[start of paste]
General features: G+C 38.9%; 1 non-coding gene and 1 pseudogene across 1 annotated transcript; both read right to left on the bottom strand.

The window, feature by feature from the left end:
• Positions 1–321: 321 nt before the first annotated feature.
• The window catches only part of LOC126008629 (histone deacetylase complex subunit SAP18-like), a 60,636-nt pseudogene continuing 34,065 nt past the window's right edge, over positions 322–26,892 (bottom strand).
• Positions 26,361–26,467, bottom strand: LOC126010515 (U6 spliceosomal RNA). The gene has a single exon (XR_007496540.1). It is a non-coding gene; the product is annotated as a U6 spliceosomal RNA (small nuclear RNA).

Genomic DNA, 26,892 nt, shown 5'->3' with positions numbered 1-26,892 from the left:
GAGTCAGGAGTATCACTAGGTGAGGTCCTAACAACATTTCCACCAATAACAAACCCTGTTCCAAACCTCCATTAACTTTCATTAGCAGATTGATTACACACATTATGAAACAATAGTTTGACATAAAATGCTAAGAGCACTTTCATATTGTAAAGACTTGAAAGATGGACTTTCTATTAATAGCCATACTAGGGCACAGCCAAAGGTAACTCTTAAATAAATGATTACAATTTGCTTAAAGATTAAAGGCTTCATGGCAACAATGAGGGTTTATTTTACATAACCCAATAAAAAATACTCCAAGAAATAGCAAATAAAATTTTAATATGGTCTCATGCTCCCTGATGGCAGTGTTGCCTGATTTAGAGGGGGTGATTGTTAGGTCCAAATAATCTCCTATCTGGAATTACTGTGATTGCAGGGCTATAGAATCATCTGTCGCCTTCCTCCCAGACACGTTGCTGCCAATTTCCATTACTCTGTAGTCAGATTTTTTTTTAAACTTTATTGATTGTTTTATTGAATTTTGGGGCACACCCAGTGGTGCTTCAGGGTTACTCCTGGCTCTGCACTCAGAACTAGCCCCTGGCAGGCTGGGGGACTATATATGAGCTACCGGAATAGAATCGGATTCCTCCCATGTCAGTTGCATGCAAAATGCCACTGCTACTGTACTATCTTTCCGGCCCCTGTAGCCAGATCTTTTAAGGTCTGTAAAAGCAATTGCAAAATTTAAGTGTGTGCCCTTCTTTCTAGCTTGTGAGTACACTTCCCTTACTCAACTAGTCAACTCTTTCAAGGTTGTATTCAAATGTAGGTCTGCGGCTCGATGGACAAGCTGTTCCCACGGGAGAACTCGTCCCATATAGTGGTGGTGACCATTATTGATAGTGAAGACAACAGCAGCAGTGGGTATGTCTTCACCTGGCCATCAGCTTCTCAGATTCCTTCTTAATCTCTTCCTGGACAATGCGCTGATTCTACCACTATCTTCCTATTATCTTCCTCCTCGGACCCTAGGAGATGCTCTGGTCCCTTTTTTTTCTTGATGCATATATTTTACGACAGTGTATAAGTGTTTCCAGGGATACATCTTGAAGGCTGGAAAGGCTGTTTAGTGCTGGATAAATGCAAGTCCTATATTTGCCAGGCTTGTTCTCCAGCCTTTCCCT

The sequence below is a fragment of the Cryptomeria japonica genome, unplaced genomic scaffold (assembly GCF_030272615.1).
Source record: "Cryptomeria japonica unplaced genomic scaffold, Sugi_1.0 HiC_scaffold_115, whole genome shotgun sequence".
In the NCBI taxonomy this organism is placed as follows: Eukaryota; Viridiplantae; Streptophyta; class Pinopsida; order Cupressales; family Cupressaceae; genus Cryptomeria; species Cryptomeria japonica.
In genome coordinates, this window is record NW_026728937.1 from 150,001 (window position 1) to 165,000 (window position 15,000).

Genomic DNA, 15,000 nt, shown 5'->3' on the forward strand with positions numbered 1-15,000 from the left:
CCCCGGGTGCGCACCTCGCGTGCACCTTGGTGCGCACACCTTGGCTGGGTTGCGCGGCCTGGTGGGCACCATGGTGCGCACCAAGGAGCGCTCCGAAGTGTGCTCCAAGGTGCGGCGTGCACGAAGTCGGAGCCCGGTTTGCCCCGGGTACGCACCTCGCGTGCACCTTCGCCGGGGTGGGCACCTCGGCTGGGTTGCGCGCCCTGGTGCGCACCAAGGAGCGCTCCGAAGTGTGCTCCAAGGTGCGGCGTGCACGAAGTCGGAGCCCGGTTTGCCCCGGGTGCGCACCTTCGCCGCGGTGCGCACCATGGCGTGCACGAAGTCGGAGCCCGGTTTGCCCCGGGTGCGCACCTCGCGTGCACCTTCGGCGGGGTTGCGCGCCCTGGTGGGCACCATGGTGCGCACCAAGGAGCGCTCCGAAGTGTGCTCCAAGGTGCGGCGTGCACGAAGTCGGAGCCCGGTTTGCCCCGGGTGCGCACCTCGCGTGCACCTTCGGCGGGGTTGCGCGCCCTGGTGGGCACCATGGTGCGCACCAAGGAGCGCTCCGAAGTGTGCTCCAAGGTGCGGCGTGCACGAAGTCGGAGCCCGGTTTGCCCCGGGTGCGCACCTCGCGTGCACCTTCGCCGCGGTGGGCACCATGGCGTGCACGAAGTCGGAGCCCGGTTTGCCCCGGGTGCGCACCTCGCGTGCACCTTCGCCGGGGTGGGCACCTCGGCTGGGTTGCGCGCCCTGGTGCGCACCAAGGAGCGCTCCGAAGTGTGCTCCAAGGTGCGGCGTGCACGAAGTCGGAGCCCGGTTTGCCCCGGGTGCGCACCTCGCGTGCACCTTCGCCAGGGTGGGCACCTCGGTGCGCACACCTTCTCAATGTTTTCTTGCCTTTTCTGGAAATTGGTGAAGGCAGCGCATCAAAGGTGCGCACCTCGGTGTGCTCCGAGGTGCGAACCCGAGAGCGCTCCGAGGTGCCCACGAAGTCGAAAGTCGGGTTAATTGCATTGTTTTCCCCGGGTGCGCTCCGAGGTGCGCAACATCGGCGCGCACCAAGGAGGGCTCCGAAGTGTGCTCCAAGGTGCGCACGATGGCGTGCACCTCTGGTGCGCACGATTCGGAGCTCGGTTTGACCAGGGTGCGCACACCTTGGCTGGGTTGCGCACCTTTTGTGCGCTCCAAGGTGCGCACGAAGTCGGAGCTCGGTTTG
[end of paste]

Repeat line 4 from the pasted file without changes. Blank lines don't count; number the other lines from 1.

• The window catches only part of LOC126008629 (histone deacetylase complex subunit SAP18-like), a 60,636-nt pseudogene continuing 34,065 nt past the window's right edge, over positions 322–26,892 (bottom strand).